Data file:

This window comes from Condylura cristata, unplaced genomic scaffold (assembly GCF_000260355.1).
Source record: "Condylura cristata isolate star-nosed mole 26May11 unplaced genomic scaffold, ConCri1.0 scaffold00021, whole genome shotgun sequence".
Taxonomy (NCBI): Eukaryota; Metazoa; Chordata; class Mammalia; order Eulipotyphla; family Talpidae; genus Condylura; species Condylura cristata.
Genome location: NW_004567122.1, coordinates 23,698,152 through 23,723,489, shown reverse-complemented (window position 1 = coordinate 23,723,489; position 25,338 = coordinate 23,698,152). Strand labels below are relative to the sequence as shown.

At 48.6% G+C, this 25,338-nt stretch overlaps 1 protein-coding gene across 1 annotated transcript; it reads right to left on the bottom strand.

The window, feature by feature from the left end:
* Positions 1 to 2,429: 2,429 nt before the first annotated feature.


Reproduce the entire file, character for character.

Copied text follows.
This window comes from Condylura cristata, unplaced genomic scaffold (assembly GCF_000260355.1).
Source record: "Condylura cristata isolate star-nosed mole 26May11 unplaced genomic scaffold, ConCri1.0 scaffold00021, whole genome shotgun sequence".
Taxonomy (NCBI): Eukaryota; Metazoa; Chordata; class Mammalia; order Eulipotyphla; family Talpidae; genus Condylura; species Condylura cristata.
Genome location: NW_004567122.1, coordinates 23,698,152 through 23,723,489, shown reverse-complemented (window position 1 = coordinate 23,723,489; position 25,338 = coordinate 23,698,152). Strand labels below are relative to the sequence as shown.

At 48.6% G+C, this 25,338-nt stretch overlaps 1 protein-coding gene across 1 annotated transcript; it reads right to left on the bottom strand.

The window, feature by feature from the left end:
* Positions 1 to 2,429: 2,429 nt before the first annotated feature.